Schema-org, microformats and more science please

A normal conversation in the GovUK (or any office I frequent) today went*: “Can we get some microformats on that page?”, I suggest as I spot a section of our site outputting a boat-load of addresses. “No problem – but what’s this about schema-org?”. “Yeah, yeah.. we can hedge our bets and throw their mark-up in there too, it’s just some extra itemprops. *flippant scoff* I’ll send you a complete snippet example, because I’m just nice like that.”

And that’s what I did. And it looked like this:

<div class="vcard" itemscope itemtype="">
  <p class="org" itemprop="name">Department for Transport</p>
  <p class="adr" itemprop="address" itemscope 

itemtype=""> <span itemprop="streetAddress"> <span class="extended-address">Great Minster House</span> <span class="street-address">76 Marsham Street</span> </span> <span class="locality" itemprop="addressLocality">London</span> <span class="postcode" itemprop="postalCode">SW1P 4DR</span> </p> <p>Telephone: <span class="tel"
itemprop="telephone">0300 330 3000</span></p> <p>Website: <a href="" class="url"
itemprop="url"></a></p> <p>Email: <a
class="email" itemprop="email"></a></p> </div>

Holy massive-code-snippet batman. I was surprised by the size. I know, I can feel people digging up links already on attack and defence of “bloat” when using microformats alone, but seriously guys, IT’S HUGE. I felt guilty saying “this is what you’ve gotta add to get this mark-up to mean something“. Here’s a more broken down comparison:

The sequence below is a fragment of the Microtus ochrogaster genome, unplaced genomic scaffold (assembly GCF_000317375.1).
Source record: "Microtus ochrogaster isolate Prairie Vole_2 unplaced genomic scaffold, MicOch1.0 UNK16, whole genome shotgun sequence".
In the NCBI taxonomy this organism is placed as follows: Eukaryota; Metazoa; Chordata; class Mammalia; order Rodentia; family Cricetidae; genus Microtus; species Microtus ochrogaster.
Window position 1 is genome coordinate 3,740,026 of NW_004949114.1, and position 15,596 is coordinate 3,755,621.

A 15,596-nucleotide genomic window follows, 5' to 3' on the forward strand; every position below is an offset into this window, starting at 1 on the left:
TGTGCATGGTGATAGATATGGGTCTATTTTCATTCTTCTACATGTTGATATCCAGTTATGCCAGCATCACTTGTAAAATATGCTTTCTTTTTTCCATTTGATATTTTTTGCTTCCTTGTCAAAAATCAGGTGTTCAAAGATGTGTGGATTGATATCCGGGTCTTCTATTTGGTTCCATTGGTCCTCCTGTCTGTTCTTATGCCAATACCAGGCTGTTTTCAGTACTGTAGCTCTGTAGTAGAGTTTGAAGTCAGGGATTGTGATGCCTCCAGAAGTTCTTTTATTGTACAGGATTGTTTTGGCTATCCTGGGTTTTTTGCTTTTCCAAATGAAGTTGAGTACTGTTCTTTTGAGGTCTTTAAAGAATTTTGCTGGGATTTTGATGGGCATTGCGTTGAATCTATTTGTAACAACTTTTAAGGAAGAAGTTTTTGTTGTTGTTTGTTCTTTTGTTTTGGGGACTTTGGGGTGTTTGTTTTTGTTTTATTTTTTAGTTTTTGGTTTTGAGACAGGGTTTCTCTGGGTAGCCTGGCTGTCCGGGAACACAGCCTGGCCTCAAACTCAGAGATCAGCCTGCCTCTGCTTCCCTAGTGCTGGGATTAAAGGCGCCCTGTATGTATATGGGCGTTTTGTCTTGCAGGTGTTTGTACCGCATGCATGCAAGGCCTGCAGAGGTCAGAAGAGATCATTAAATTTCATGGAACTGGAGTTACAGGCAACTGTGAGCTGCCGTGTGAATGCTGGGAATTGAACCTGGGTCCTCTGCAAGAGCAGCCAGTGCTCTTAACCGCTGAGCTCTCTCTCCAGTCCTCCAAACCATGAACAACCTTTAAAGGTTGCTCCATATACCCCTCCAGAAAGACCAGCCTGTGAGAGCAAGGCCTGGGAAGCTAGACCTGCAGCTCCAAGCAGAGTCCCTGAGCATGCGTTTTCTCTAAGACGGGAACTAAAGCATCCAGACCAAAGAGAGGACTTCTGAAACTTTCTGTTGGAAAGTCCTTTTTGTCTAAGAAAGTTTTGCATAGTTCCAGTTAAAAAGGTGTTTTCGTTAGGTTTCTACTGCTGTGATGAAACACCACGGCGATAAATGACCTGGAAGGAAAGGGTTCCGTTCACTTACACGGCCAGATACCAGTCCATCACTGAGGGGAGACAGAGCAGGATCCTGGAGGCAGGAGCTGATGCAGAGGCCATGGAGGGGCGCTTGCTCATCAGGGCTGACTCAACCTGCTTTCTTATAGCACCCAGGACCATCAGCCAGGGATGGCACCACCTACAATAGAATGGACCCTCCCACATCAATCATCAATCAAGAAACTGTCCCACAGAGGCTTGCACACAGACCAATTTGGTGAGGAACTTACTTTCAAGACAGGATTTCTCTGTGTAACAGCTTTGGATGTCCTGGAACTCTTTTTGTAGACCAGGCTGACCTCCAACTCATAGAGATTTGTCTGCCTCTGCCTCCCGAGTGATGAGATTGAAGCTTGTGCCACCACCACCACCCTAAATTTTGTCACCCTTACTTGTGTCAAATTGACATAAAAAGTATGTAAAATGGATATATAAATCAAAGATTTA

Here’s the address, raw, at just over a tweet’s worth (167 chars):

Department for Transport
Great Minster House
76 Marsham Street
Telephone: 0300 330 3000

Here’s the address with the elements on it to get at the separate pieces of the address, bringing us up to 356:

<p>Department for Transport</p>
  <span>Great Minster House</span>
  <span>76 Marsham Street</span>
  <span>SW1P 4DR</span>

<p>Telephone: 0300 330 3000</p>
<p>Website: <a href=""></a></p>
<p>Email: <a href="" 

Now let’s throw some classes on to those and get a bit of meaning in there (I mean, you may want to style them up, get things on new lines etc etc. so using the microformat classes are handy for that alone.**). We’ve got a vCard, people! (565):

<div class="vcard">
  <p class="org">Department for Transport</p>